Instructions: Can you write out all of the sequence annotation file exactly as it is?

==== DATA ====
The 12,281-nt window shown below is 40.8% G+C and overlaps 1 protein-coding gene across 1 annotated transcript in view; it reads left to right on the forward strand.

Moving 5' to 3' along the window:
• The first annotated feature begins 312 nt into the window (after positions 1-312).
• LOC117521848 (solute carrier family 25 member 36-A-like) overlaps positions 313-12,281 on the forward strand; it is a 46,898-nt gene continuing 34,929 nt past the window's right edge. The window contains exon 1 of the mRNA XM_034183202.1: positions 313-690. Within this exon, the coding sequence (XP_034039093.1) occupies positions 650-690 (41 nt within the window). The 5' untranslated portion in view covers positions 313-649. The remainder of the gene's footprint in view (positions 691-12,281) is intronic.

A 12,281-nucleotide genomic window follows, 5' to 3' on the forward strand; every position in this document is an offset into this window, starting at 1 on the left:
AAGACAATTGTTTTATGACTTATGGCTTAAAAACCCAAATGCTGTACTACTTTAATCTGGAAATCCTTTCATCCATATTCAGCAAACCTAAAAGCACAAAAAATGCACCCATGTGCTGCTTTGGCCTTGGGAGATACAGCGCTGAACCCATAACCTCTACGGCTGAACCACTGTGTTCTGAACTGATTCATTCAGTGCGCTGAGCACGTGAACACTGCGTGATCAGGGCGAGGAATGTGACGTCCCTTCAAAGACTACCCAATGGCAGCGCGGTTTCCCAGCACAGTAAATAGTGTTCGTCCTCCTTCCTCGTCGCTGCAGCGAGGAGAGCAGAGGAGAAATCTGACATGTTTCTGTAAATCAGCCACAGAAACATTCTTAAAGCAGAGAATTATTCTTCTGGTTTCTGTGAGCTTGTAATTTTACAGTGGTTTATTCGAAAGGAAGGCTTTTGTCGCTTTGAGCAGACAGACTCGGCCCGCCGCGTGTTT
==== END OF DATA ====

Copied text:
The 12,281-nt window shown below is 40.8% G+C and overlaps 1 protein-coding gene across 1 annotated transcript in view; it reads left to right on the forward strand.

Moving 5' to 3' along the window:
• The first annotated feature begins 312 nt into the window (after positions 1-312).
• LOC117521848 (solute carrier family 25 member 36-A-like) overlaps positions 313-12,281 on the forward strand; it is a 46,898-nt gene continuing 34,929 nt past the window's right edge. The window contains exon 1 of the mRNA XM_034183202.1: positions 313-690. Within this exon, the coding sequence (XP_034039093.1) occupies positions 650-690 (41 nt within the window). The 5' untranslated portion in view covers positions 313-649. The remainder of the gene's footprint in view (positions 691-12,281) is intronic.

A 12,281-nucleotide genomic window follows, 5' to 3' on the forward strand; every position in this document is an offset into this window, starting at 1 on the left:
AAGACAATTGTTTTATGACTTATGGCTTAAAAACCCAAATGCTGTACTACTTTAATCTGGAAATCCTTTCATCCATATTCAGCAAACCTAAAAGCACAAAAAATGCACCCATGTGCTGCTTTGGCCTTGGGAGATACAGCGCTGAACCCATAACCTCTACGGCTGAACCACTGTGTTCTGAACTGATTCATTCAGTGCGCTGAGCACGTGAACACTGCGTGATCAGGGCGAGGAATGTGACGTCCCTTCAAAGACTACCCAATGGCAGCGCGGTTTCCCAGCACAGTAAATAGTGTTCGTCCTCCTTCCTCGTCGCTGCAGCGAGGAGAGCAGAGGAGAAATCTGACATGTTTCTGTAAATCAGCCACAGAAACATTCTTAAAGCAGAGAATTATTCTTCTGGTTTCTGTGAGCTTGTAATTTTACAGTGGTTTATTCGAAAGGAAGGCTTTTGTCGCTTTGAGCAGACAGACTCGGCCCGCCGCGTGTTT